The new MacBook Pro with Retina display returns to this promise. Apple's lumbering 17-inch model quickly became a burden — if you've ever seen a designer toting one of those things around, it's painful to watch — as professionals increasingly opted to work with very large external displays plugged in to their powerful laptops. So the company contracted to the 15-inch size, increased the options within that size from two to four and gave two of them features that would start conversations.

Since Apple has moved out of its education-and-creative niche — it's now billed simply as maker of "the best personal computers in the world" — there are now options for all professionals; creative types who work on laptops, creative types who work on external monitors, non-creative professionals who need processing oomph and executives who need a shiny medal to tote in business class.

But there remains confusion

While it may get a lot of attention — much like the original MacBook Air — Apple's new MacBook Air with Retina display won't sell untold volumes. It's not meant to.

Just before its demise, Apple's 17-inch MacBook Pro was thought to have represented just 2 per cent of Apple's overall laptop sales ("thought to have", because the company doesn't release breakout sales figures).

In fact, the most recent sales breakdown was estimated to look like this:

  • 17-inch MacBook Pro: 2 per cent

  • 15-inch MacBook Pro: 16 per cent

  • 13-inch MacBook Pro: 47 per cent

  • 13-inch MacBook Air: 18 per cent.

I presume that the missing 17 per cent is for the 11-inch MacBook Air, but I couldn't obtain the original research note.

Stare at those numbers for a minute. The new MacBook Pro with Retina display is meant to address perhaps 10 per cent of Apple's customers — the 17-inch refugees, a generous half of the 15-inch buyers and some untold amount who want Apple's most attractive product, whatever the specs or price.

A month after the first-generation MacBook Air was introduced, the potential of the "executive Mac" was thought to be about 16 per cent of Apple's overall portfolio. By 2011, it slowed to just 8 per cent, before Apple revamped and repositioned it at the low end.

Is Apple's new MacBook Pro with Retina display the new "executive Mac"? Sort of. For execs who put a premium on weight, a maxed-out MacBook Air will do — or an iPad (it depends on whether you're an Excel kind of boss, or a PDF-and-PowerPoint kind of boss, you know?). For execs who really do need a system on the go, the new MacBook Pro with Retina display will better suit their needs than any conventional MacBook; Pro or otherwise.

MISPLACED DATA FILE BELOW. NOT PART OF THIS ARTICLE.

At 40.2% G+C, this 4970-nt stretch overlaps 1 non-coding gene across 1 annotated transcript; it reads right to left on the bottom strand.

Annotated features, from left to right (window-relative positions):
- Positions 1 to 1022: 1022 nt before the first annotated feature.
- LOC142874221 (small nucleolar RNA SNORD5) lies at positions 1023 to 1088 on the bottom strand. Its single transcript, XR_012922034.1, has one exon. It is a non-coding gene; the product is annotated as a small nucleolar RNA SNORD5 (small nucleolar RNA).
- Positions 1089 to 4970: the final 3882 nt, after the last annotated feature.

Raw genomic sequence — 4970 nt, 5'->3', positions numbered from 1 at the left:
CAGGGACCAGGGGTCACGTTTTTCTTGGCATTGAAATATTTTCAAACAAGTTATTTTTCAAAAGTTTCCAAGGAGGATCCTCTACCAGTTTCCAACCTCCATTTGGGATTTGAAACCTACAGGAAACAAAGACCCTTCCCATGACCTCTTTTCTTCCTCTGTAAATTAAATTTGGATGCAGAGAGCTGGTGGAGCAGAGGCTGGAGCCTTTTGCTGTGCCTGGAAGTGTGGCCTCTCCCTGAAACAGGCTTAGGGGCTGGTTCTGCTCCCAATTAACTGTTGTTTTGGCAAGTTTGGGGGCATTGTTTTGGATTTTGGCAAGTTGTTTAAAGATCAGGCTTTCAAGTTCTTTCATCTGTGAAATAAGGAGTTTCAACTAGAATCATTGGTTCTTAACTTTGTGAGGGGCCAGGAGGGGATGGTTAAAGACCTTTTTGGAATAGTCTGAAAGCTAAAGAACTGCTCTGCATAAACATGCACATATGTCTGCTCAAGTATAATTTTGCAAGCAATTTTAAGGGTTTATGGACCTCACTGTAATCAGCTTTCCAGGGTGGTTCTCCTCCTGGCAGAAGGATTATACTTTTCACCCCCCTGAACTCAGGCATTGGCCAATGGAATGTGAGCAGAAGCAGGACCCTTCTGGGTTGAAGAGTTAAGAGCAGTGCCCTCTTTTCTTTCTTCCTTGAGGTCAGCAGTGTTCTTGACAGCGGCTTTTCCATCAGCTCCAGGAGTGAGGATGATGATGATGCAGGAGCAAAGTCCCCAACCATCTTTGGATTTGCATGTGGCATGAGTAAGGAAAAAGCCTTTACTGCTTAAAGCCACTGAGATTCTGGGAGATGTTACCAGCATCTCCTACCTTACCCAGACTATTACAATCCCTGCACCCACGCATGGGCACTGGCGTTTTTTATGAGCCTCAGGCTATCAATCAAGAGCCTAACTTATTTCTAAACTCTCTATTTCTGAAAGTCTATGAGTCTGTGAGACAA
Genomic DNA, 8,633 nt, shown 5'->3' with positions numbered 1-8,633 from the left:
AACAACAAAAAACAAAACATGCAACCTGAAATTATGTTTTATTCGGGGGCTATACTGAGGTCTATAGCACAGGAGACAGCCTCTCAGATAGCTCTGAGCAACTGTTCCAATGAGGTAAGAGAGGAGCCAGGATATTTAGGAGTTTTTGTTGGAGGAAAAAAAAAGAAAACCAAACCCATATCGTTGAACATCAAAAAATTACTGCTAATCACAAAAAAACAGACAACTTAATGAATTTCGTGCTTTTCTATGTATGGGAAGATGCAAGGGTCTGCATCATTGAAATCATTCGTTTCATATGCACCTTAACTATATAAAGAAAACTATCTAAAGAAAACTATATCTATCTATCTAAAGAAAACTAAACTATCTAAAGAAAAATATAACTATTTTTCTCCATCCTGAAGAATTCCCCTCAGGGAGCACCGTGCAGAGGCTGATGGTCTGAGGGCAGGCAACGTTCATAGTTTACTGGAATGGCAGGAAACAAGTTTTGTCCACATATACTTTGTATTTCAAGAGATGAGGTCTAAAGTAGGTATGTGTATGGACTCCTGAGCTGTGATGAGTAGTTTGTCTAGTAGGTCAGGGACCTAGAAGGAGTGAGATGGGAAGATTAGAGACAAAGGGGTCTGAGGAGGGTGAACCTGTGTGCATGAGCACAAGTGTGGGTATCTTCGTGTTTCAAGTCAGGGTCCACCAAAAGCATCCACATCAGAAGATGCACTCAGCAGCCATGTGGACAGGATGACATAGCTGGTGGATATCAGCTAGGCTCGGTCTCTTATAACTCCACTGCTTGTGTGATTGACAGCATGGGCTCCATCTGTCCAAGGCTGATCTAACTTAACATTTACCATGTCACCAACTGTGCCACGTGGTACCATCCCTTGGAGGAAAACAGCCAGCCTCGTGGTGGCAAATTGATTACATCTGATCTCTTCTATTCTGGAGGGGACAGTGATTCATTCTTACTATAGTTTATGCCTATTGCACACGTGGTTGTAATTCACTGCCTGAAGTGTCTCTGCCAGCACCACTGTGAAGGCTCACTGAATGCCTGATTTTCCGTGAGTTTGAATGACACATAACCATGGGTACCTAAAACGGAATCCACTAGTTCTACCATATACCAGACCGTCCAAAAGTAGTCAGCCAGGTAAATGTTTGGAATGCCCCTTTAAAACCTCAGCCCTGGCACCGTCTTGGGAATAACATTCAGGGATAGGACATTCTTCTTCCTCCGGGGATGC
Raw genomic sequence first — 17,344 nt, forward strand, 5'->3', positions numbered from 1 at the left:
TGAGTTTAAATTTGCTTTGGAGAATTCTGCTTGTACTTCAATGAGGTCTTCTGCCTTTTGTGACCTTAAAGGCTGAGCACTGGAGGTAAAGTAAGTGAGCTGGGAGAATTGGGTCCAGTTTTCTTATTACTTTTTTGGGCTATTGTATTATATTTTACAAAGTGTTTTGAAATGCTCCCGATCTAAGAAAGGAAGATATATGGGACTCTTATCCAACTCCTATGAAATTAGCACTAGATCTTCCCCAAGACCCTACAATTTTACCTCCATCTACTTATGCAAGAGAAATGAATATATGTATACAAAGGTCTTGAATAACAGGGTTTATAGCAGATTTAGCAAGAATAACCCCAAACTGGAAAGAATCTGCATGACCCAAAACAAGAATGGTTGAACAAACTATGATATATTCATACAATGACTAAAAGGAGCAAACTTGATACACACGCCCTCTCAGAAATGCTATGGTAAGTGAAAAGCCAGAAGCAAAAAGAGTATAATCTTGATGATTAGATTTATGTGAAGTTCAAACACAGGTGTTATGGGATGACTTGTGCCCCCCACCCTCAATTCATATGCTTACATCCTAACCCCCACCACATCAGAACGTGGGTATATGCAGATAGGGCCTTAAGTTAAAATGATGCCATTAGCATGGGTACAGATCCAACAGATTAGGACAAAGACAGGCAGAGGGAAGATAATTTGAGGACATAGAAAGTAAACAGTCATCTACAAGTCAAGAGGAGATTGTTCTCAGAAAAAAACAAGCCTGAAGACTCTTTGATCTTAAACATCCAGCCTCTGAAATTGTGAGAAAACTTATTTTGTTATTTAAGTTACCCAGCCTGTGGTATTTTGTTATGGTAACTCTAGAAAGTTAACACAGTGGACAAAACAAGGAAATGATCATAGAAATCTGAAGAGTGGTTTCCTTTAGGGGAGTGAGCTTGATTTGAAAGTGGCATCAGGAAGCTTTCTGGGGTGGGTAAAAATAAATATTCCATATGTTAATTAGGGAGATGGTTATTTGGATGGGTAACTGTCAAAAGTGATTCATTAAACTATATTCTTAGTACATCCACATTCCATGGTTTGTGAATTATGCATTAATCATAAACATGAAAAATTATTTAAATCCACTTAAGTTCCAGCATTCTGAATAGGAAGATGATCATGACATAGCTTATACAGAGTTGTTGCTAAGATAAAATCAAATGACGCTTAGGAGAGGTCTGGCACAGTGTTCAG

Whatever the use case, the Retina-sporting MacBook is priced and spec'd out of the reach of a general-use buyer, consumer or business. In other words, probably not you.


What I find most interesting here, by the way, is the re-segmentation of Apple's customers. What was once a very strict categorisation of customer — low, medium, high and to hell with the use cases — is now compounded by the push for mobility and consumerisation in the enterprise, as well as the existence of the iPad.

If you're a professional, there are more tradeoffs than ever within Apple's portfolio. Mobile or less so? Powerful or less so? Visual or less so? Apple's once crystal-clear portfolio is now much more complex, which is most apparent with the exceedingly clumsy name for its new top-of-the-line MacBook.

This a reflection of changing customer preferences, as we each figure out which device is better suited for our tasks, as well as the prices and limitations of components. The Retina display is too expensive, for now, to be anything but a bauble. It will no doubt trickle though the rest of the MacBook Pro line-up as soon as it drops into range of Apple's fixed price points. Ditto for the thinner form factor (I imagine it pains Tim Cook to have so many additional parts in the supply chain).

This all goes to say that the vast majority of you (still, impossibly) reading this very long-winded article are not the target customers for Apple's new MacBook Pro with Retina display. If you're a Mac customer at all, the real news is within the rest of the MacBook Pro line-up — effectively, a components refresh. Not the next new thing.

That reality doesn't match the high-pitched tenor of the news from the WWDC announcement (you've got to wonder when a general interest newspaper runs articles about what is really a niche industry tool). But as consumerisation works its way through the enterprise, the most important systems to the IT organisation will be the ones that you actually buy — not the ones that you wish you could.

Better make sure that order of external monitors is still on its way.

Via ZDNet US